Matamata was a one-day a week town
Rexine Hawes turns back the pages of the to a story on Matamata’s ‘senior businessman’ for our Back In The Day series.
In 1981, Matamata was described as a one-day a week town.
‘‘That was Wednesday sale day,’’ said Maynard Miles. ‘‘Everyone piled into the car and mumand the kids would spend the day in town while dad went to the sale.’’
The Matamata District Chronicle interviewed Miles in February 1981, after his decision to retire from business after 48 years.
Miles was described in the article as ‘‘Matamata’s senior businessman’’. He and Arthur Fielder sold the soft furnishings business Miles and Fielder after 20 years in business together. Miles retired while Fielder remained on in the employment of the new owner Brian Blake.
The article stated Miles arrived in Matamata in 1933, and prior to a career in soft furnishings was a school teacher and then ran a bakery started by his mother. After selling the bakery he bought a farm in Waharoa.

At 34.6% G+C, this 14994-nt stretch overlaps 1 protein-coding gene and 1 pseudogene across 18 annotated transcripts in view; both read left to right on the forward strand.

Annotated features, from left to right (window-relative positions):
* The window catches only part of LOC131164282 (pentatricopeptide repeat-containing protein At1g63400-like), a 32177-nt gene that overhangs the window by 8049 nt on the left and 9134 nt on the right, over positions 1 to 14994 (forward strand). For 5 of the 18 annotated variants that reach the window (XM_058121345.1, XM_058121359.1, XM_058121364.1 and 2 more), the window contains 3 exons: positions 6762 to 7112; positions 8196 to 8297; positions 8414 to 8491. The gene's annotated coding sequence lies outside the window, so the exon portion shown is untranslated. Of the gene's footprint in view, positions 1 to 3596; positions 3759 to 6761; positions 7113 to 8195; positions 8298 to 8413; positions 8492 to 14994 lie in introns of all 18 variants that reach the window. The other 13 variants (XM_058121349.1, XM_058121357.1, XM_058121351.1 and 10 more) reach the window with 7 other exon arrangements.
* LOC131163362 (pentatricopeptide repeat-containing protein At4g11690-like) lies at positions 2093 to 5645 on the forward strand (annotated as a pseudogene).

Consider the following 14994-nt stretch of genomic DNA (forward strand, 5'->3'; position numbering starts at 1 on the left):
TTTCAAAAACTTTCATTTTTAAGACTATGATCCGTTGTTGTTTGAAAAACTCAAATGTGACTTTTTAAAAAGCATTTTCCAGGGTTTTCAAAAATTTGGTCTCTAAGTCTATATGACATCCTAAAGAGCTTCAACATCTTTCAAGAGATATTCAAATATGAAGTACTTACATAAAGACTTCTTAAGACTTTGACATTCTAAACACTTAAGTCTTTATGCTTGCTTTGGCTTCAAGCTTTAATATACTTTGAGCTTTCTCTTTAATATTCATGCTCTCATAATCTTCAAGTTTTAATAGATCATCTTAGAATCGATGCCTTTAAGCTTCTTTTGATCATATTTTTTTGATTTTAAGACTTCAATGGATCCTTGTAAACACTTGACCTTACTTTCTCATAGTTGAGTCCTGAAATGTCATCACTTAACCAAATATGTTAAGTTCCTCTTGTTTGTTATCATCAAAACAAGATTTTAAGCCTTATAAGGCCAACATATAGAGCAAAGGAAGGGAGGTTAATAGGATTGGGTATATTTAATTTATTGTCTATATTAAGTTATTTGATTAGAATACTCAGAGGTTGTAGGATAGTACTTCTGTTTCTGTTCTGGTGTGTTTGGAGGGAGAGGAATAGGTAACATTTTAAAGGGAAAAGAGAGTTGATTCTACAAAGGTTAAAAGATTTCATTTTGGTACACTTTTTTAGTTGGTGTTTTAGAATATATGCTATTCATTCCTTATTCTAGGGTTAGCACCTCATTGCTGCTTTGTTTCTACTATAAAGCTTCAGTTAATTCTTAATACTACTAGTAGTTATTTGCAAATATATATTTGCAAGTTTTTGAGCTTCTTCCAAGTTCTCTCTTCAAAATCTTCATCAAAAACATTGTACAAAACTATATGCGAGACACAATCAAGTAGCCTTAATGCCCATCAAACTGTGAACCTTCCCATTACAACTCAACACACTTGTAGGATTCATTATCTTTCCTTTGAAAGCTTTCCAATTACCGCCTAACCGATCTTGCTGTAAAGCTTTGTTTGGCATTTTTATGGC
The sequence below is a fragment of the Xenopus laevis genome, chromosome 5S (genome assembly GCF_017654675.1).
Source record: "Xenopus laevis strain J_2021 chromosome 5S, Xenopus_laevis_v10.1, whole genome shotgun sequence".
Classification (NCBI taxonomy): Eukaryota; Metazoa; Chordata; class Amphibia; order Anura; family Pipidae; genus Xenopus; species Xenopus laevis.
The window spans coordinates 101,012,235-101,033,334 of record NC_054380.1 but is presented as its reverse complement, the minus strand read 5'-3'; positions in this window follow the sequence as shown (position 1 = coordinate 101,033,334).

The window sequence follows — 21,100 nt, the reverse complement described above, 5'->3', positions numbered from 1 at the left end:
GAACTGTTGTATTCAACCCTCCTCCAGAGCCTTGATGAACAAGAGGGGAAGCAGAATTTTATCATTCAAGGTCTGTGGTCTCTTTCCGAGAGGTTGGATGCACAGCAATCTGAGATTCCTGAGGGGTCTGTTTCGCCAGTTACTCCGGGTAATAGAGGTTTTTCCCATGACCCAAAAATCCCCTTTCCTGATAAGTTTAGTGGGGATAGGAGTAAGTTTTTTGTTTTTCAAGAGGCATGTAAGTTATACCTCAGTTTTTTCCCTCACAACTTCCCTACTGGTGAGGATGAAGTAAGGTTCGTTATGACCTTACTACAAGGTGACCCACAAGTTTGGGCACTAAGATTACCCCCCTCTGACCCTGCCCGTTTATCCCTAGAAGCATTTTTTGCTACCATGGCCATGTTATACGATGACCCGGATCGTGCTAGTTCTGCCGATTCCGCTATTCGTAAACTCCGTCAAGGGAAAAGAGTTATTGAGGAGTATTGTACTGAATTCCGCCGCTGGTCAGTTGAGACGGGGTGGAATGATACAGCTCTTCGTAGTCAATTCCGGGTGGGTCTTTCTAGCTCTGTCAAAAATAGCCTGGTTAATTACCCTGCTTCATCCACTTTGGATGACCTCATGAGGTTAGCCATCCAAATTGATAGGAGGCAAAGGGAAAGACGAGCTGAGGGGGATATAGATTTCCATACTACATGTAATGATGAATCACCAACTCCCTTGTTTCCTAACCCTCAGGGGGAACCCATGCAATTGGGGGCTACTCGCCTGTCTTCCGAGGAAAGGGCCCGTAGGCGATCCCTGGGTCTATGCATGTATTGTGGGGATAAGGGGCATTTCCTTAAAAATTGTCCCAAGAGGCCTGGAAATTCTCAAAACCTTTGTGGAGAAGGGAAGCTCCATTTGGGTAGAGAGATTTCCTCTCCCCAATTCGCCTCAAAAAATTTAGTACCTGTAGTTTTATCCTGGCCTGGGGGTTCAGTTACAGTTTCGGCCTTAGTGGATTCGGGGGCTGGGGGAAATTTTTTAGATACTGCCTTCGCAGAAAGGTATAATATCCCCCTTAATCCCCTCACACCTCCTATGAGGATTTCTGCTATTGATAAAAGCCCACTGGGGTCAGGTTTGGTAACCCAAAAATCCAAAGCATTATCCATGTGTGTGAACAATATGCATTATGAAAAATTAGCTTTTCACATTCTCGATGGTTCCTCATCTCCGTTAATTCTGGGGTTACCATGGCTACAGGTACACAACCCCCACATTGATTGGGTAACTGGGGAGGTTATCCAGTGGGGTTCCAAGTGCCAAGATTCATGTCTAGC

He said one of the biggest changes he noticed over the years was the family spending pattern. The first contact with the Matamata ladies was made as a baker on Wednesday sale day, the traditional shopping day for the farming community.
‘‘Money was very tight and the housewives relied on bobby calf Howdo you think Matamata business and shopping habits have changed over the years? Please share your thoughts. Email: firstname.lastname@example.org money and the sale of eggs and butter for their perks.’’
Maynard said he mourned the loss of ‘‘family business’’ which were taken over or forced out by, in many cases, chain stores.
He had definite views about Saturday trading, saying ‘‘forty hours a week is long enough for anyone to shop’’ and that longer hours and accompanying overheads will force a great burden on the small retailer struggling to survive.
Maynard thought ‘‘Matamata was a solid town where business dealings have always been a pleasure’’.
‘‘I have watched Matamata grow and prosper and feel that the business community has benefited from a farming background that has created solidarity, hard to beat anywhere in New Zealand.’’
A clipping from 1981 showing a story on retiring businessman Maynard Miles.